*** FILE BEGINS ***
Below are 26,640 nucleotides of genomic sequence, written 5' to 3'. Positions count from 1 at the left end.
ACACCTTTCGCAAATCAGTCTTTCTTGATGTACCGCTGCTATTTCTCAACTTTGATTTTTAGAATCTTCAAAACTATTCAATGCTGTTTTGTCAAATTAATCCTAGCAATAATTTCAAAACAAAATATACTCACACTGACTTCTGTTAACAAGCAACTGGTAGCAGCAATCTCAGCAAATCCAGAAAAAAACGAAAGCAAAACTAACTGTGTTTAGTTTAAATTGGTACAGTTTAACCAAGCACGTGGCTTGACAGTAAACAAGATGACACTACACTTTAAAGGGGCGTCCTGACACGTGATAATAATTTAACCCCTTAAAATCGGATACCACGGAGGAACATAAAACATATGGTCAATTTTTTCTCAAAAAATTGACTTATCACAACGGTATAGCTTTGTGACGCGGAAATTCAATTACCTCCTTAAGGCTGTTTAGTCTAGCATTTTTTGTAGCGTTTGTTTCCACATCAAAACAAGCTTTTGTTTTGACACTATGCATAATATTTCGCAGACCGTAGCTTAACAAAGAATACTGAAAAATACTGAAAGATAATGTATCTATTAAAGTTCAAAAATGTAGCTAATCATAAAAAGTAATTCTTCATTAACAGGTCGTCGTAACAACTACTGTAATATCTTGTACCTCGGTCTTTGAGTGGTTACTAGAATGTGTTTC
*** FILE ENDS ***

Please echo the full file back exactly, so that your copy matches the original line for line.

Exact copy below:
Below are 26,640 nucleotides of genomic sequence, written 5' to 3'. Positions count from 1 at the left end.
ACACCTTTCGCAAATCAGTCTTTCTTGATGTACCGCTGCTATTTCTCAACTTTGATTTTTAGAATCTTCAAAACTATTCAATGCTGTTTTGTCAAATTAATCCTAGCAATAATTTCAAAACAAAATATACTCACACTGACTTCTGTTAACAAGCAACTGGTAGCAGCAATCTCAGCAAATCCAGAAAAAAACGAAAGCAAAACTAACTGTGTTTAGTTTAAATTGGTACAGTTTAACCAAGCACGTGGCTTGACAGTAAACAAGATGACACTACACTTTAAAGGGGCGTCCTGACACGTGATAATAATTTAACCCCTTAAAATCGGATACCACGGAGGAACATAAAACATATGGTCAATTTTTTCTCAAAAAATTGACTTATCACAACGGTATAGCTTTGTGACGCGGAAATTCAATTACCTCCTTAAGGCTGTTTAGTCTAGCATTTTTTGTAGCGTTTGTTTCCACATCAAAACAAGCTTTTGTTTTGACACTATGCATAATATTTCGCAGACCGTAGCTTAACAAAGAATACTGAAAAATACTGAAAGATAATGTATCTATTAAAGTTCAAAAATGTAGCTAATCATAAAAAGTAATTCTTCATTAACAGGTCGTCGTAACAACTACTGTAATATCTTGTACCTCGGTCTTTGAGTGGTTACTAGAATGTGTTTC